NASA aiming for moon again, this time lifting off from Virginia


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CAPE CANAVERAL, Fla. -- NASA is headed back to the moon to explore its thin atmosphere and rough dust.

The robotic spacecraft LADEE will fly to the moon from Virginia's eastern shore. Liftoff is set for 11:27 tonight from Wallops Flight Facility.

The soaring Minotaur rocket should be visible along much of the East Coast -- as far south as South Carolina, as far north as Maine and as far west as Pittsburgh. Local observers with a clear horizon should look to the southeast. The spacecraft may be seen after liftoff, but close to the horizon.

LADEE -- or Lunar Atmosphere and Dust Environment Explorer -- will be the first spacecraft launched from Wallops and the first moonshot from Virginia.

The unmanned Minotaur rocket consists of converted intercontinental ballistic missile motors. A U.S.-Russia treaty specifies acceptable launch sites for those, and Wallops is one.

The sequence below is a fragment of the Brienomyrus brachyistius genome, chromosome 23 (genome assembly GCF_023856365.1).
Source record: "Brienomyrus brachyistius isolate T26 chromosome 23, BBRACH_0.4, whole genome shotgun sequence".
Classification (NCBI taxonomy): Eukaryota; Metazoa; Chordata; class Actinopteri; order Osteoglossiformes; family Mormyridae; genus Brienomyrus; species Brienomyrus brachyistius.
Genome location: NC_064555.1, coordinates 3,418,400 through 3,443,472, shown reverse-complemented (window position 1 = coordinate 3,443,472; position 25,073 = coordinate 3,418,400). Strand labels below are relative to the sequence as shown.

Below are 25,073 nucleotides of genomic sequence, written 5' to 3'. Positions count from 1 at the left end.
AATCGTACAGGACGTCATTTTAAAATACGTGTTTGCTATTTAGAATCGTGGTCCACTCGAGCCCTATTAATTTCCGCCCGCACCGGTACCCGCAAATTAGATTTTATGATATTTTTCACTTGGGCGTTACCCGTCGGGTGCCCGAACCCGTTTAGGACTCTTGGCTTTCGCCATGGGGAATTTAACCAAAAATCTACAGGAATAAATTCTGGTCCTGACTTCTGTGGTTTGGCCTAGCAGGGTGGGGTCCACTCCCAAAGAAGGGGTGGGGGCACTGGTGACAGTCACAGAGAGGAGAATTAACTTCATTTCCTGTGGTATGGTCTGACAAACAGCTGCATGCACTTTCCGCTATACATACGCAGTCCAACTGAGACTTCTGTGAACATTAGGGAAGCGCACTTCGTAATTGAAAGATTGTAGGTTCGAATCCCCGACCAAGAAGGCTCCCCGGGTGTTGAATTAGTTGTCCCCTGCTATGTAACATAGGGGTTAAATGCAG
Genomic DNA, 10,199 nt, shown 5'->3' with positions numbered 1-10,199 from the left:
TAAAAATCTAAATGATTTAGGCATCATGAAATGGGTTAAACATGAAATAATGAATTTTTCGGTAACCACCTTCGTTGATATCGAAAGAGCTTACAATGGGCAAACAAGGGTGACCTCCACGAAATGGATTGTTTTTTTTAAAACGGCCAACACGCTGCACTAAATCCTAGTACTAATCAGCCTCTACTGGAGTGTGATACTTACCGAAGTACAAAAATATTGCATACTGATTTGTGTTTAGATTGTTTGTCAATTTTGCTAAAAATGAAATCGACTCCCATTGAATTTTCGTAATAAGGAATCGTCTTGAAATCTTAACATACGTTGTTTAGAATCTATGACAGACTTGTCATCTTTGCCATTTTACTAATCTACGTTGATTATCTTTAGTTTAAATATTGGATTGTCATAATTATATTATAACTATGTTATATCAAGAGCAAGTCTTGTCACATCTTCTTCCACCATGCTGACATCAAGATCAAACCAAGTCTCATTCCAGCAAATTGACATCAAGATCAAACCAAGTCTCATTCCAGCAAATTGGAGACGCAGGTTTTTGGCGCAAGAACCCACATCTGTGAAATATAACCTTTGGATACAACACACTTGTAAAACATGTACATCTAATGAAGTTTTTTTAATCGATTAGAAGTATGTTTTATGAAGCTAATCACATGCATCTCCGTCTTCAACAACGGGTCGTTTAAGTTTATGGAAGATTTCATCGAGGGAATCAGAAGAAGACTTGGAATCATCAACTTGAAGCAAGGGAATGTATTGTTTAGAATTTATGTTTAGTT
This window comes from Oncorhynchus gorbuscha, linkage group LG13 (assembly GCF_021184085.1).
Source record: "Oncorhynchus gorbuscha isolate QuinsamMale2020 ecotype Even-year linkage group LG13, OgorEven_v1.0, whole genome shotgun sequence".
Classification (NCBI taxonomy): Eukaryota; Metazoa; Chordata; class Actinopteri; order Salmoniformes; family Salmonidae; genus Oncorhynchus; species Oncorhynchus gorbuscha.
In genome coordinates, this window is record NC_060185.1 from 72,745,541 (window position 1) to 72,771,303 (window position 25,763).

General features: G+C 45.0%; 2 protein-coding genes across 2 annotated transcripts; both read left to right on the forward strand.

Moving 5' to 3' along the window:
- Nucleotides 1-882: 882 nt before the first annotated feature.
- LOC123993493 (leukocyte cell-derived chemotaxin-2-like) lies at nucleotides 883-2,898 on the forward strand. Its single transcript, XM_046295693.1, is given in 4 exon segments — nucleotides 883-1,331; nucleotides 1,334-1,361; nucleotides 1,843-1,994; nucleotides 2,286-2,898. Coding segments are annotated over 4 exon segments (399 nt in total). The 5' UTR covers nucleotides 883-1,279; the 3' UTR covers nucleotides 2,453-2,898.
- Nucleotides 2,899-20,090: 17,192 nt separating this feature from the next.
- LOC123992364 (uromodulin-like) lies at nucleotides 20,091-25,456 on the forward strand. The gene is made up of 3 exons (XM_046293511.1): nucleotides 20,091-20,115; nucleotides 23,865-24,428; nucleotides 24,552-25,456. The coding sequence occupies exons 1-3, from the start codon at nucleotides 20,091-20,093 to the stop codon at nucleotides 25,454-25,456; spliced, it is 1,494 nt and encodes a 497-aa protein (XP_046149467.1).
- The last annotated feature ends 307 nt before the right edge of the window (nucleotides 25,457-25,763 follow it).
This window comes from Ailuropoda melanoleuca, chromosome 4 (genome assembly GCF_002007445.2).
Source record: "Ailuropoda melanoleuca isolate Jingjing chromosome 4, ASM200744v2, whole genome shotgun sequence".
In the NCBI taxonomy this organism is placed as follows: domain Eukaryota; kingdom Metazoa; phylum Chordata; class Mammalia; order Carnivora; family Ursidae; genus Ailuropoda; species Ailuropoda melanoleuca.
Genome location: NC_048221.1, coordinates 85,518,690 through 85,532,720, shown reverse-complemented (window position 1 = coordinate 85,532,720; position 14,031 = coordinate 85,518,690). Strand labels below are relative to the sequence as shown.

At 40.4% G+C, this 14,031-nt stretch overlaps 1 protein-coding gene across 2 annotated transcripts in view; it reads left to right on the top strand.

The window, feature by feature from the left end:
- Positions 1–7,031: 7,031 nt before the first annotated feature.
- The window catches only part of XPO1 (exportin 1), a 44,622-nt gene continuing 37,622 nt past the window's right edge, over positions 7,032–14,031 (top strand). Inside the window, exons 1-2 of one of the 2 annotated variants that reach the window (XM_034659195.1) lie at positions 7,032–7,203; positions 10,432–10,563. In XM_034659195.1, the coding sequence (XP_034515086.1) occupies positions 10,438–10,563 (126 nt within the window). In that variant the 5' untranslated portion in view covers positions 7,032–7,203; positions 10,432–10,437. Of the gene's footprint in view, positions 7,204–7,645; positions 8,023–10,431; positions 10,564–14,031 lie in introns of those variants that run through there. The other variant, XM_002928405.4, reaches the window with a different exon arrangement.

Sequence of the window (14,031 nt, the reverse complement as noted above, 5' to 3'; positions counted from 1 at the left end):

All but one of about 40 NASA moon missions launched from Cape Canaveral. The one exception, a 1994 military-NASA venture, left Southern California.

Scientists for the $280 million mission want to examine the moon's extremely thin atmosphere. It will last six months and end with a suicide plunge into the moon. NASA is inviting amateur astronomers to keep an eye out for any meteoric impacts on the moon once LADEE arrives there Oct. 6.

science

First Published September 6, 2013 4:00 AM


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